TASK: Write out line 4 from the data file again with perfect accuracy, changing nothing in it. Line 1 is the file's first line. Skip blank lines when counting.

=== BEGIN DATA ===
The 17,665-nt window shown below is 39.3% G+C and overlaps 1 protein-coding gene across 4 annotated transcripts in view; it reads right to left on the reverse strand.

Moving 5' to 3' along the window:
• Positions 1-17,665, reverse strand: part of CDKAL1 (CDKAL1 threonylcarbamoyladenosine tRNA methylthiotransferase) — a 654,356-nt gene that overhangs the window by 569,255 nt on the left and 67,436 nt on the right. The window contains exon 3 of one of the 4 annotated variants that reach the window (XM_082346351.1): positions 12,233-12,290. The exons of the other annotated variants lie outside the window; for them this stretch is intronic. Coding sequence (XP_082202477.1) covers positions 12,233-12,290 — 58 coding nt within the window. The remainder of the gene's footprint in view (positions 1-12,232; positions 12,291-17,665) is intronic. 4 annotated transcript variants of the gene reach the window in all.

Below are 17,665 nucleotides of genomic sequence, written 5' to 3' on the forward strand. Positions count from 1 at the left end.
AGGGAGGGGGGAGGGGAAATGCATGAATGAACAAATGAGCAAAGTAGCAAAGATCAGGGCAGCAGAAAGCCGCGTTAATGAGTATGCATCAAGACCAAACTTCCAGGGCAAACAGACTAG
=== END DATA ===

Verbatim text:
Below are 17,665 nucleotides of genomic sequence, written 5' to 3' on the forward strand. Positions count from 1 at the left end.